who are now in the parliament have done.

But, one could say, could Haiti really follow a different path by choosing
an alternative development model, especially one that defied the
prescriptions of the IMF?  There are no easy answers here.  First, let me
state categorically that Haiti cannot "go-it-alone," that is, it cannot be
autarchic.  No country in the world can, not even the US or Russia.
it follows that Haiti needs foreign investments, needs foreign technical
assistance, needs foreign aid, needs to orient its economy towards exports,
needs to import most of what it does not or cannot produce, etc.  And for
now it needs the continued presence of the UN peacekeepers who also need to
do more to insure order and the safety of citizens and foreigners alike in
the country until such time when a new national police force and a judicial
system can be put in place to take over those tasks while respecting and
protecting the civil and human rights of everyone.

This said, it does not follow that the neoliberal model.  Briefly put, that
model, as with every other economic model,  is first and foremost
politically derived and not just a matter of sound economics alone.  There
is no such animal.  It is derived from a certain vision of how best to
organize an economy and allocate resources, in this case one that calls for
maximum power and flexibility to be transferred to the private sector--that
is to capital--and reducing the state to a minimum of functions to support
the unhindered operation of the market (read: the social actors who control
it).  It is, in short, a model of capitalism that seeks to enhance the
of capital by getting the state to enact policies that give businesses as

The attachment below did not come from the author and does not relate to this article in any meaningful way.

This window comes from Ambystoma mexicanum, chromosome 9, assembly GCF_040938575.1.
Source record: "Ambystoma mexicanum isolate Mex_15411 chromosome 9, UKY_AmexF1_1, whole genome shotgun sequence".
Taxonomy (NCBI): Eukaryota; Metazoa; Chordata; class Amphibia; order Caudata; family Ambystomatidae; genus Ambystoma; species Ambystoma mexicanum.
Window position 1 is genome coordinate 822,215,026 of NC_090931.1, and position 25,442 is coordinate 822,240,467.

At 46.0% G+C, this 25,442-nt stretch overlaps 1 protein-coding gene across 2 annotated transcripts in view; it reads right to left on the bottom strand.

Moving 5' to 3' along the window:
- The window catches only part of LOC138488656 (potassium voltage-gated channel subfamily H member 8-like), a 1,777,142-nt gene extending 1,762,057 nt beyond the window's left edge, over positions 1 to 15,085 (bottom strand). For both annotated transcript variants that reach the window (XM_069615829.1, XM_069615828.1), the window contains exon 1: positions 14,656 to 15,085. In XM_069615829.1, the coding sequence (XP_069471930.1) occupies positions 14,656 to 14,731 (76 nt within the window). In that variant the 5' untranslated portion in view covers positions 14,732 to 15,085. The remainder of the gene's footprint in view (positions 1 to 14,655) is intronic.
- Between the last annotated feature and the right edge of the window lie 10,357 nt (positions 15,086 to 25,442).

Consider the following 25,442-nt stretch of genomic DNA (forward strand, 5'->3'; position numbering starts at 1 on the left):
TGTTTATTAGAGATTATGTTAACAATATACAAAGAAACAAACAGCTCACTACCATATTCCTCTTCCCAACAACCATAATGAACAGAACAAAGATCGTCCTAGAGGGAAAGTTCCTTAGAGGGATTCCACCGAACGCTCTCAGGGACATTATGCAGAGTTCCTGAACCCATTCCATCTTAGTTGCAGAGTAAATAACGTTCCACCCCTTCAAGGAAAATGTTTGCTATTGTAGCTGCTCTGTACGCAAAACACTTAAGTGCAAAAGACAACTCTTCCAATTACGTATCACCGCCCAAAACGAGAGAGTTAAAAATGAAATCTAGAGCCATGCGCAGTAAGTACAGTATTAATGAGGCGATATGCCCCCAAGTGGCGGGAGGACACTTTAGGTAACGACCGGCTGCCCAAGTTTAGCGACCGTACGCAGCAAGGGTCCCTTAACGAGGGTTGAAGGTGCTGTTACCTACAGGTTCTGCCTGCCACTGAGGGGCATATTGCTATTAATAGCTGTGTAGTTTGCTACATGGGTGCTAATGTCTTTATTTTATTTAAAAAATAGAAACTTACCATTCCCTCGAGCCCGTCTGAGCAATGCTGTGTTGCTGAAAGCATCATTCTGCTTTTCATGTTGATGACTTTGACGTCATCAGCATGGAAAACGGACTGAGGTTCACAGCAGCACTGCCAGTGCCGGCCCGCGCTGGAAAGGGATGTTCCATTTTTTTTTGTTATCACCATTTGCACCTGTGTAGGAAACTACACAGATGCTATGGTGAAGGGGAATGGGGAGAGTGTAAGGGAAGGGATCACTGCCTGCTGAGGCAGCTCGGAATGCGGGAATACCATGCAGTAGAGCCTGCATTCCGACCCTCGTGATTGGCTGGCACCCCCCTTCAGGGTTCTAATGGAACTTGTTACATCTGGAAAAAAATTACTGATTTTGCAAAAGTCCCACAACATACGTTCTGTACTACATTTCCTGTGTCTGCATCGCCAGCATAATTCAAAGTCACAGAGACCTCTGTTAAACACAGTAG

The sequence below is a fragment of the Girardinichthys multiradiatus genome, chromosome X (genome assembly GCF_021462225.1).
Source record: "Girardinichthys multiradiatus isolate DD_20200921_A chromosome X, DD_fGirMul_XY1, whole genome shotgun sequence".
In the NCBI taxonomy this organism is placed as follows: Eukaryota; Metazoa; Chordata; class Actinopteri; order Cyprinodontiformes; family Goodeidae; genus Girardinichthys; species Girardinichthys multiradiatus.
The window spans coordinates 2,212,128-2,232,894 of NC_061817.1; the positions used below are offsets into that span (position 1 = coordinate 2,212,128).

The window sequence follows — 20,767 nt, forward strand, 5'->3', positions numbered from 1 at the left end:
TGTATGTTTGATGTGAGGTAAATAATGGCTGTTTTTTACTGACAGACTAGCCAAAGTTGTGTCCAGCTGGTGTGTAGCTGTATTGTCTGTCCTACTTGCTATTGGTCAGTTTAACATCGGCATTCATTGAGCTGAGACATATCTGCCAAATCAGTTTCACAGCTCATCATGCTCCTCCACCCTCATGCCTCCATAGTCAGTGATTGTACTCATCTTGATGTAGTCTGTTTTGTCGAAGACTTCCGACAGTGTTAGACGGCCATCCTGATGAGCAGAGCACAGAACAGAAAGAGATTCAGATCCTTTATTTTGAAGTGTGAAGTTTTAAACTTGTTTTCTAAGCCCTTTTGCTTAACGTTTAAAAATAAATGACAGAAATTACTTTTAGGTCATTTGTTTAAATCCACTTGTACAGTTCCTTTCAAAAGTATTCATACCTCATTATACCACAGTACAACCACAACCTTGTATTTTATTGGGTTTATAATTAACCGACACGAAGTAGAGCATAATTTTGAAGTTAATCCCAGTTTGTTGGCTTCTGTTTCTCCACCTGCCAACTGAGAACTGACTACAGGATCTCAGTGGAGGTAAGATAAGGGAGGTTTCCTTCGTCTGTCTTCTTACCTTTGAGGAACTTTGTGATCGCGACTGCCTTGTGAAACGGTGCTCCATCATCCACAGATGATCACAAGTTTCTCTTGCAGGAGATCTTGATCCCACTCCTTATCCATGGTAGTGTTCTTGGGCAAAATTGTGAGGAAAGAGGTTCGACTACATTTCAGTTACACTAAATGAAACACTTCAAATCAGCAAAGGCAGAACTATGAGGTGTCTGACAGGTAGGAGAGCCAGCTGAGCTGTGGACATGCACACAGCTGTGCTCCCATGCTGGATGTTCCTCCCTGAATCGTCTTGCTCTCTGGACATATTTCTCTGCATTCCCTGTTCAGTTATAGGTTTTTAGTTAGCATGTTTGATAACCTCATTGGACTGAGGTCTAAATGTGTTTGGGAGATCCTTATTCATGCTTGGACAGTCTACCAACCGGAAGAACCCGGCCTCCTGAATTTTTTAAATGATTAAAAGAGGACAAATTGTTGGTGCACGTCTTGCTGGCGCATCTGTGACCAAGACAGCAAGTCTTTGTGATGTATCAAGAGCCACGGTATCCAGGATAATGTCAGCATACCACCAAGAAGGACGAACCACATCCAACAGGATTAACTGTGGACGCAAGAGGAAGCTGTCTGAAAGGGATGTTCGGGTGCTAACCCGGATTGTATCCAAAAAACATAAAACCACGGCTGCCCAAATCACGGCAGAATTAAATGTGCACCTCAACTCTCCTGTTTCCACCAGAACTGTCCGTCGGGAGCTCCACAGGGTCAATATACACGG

much of a free hand as possible, and that simultaneously dismantle those
policies that strengthen the bargaining power of and the concessions made
the working classes (such as wage policies, social security guarantees,
family subsidies, access to universal health care, workmen's compensation,
educational subsidies, etc.)

But, clearly, this is not the only form of capitalism there is.  I'll point
to just one other form: the social democratic form still in vogue in Norway
and Sweden (though very much under attack in the latter).  To be sure,
is not Norway, but my point here is that one does not have to settle for
what the IMF dishes out.  One can, if one has a clear vision of where one
wants to go, and, if one is willing to mobilize the political support
necessary, negociate for better terms.  It is simply not true that small
countries like Haiti have no choice or no bargaining power.  Just think,
example, of the role that the refugee crisis played in pushing Clinton to
intervene in Haiti to remove Cedras and Co.  The US cannot afford to have a
destabilized Haiti, if only because it would threaten to unleash a renewed
wave of illegal migrants who would be heading north as well as create
problems for other Caribbean countries.   Haiti could also join with other
Caribbean countries to try to come up with a regional response to common
problems, create some alternative markets and trade patterns that would
benefit regional enterprises, etc.  The prerequisite to any of this,
however, is that a government that represents the interests of the majority
needs to be elected, not one that listens primarily to the Haitian and
foreign bourgeoisies.  In my view, the Preval government represents the
latter and not the former.  And for those who think that Aristide Redux
do the trick, I only have this to say:  If Aristide I was a tragedy,
Aristide II will be a farce.  I hope the Haitian people can see through him
and let him raise his family in peace.